Academic Master


applying the Seriation Dating method

Seriation can be defined as a comparative dating method in which artifacts from several sites of the same archaeological culture are arranged in chronological order. This method helps archaeologists date sites relatively. It is used to date pottery fragments and stone tools together with other artifacts.

Objectives of the Lab Report

The objectives of this report include helping to determine the occupation sequence of the eight sites located on the provided map of an island. Another objective is to identify the order of occupation of the eight sites of the island from the first site to the last site.


A set of potsherds was gathered from the eight sites of the island. The potsherds were of different colors: purple, white, light green, red, blue, and dark green. Provisions of graphing paper, tape, and scissors were made available to help record the frequencies of the potsherds.


My teammates and I decided to use the seriation method which works with numbers. We recorded the number of potsherds of each type that are found on each of our sites, playing around with them to develop the order of occupation. Each site had a different number of potsherd types. The choice of our method was that numbers are easy to work with mostly when patterns of descending or ascending order are concerned. We encountered a problem once when we were filling in details of the potsherds found in the sites in our table. A typing error proved to give a very different result than expected.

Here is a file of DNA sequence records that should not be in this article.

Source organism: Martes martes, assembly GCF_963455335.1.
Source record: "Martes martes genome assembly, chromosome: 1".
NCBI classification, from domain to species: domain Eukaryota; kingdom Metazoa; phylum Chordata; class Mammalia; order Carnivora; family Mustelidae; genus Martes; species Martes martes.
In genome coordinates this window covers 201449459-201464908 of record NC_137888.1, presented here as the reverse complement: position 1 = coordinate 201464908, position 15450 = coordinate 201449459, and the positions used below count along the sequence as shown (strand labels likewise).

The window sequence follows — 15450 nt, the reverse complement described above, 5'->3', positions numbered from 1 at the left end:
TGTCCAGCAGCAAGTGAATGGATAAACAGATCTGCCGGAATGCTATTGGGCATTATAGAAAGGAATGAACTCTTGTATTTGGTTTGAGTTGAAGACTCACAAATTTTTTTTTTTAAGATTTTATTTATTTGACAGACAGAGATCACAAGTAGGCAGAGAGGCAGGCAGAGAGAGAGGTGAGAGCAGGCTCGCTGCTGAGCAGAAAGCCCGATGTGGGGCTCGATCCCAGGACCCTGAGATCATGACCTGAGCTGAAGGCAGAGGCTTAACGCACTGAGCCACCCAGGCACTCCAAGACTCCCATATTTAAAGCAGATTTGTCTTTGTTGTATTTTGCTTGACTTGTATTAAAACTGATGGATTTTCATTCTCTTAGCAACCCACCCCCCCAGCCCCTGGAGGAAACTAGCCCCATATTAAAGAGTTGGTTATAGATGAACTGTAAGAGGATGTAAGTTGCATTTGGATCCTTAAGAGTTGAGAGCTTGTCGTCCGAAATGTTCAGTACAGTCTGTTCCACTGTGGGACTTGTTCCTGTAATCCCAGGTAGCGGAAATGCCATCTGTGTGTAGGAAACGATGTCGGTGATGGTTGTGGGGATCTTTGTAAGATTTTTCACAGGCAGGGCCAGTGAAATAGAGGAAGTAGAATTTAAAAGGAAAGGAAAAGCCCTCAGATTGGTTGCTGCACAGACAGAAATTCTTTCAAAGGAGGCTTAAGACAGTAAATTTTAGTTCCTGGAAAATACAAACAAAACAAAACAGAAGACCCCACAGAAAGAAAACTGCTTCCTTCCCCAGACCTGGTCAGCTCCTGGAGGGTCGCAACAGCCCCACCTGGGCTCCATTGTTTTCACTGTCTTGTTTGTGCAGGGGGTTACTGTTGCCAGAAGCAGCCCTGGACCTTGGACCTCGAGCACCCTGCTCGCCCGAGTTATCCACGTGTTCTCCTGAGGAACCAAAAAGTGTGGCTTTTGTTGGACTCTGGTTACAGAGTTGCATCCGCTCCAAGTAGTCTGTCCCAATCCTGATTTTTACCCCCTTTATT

My team arranged the table until it was complete, and we came up with an order of occupation of the eight sites as follows: A, E, G, C, B, F, D, H. Time overlap occurs in phases I and II. Sites H and D, B, and C overlap in time, while sites A, E, G, and F do not overlap in time. When one looks at the map, there is an obvious settlement pattern as settlements move from the exterior towards the interior.

If the clue (15) had not been provided, my teammates and I could still have determined which site was the earliest and which was the latest by counting the sherds, just like for all other sites’ phases. In the real world, archaeologists use several clues to determine the location of archaeological sites. Such clues include surveying areas and remote sensing, and pilots who find archaeologic locations notify archeologists.

If I had a small budget covering only three sites, I would study sites A, B, and H. These three sites would help me get information about the region’s chronology as they are the starting, middle, and end points of our occupation pattern. The time frame of the occupation period mainly lies on the earliest and latest sites. If I did this, I still would not know approximately when some sites were occupied.

In the real-world archeological context, some problems arise when producing a usable seriation table. These problems may include the fact that seriation is done on groups of artifacts of the same culture. Therefore, seriation cannot work because the frequency of these artifacts is mixed up with those of other cultures. The frequency of artifacts of different cultures means that battleship curve patterns will not be produced. Seriation would be different if one followed the artifact design style since the design can remain unchanged through time. For instance, the shape of an arrow can remain unvaried for a long time, and we should use other qualities, such as color and material type, to determine seriation.



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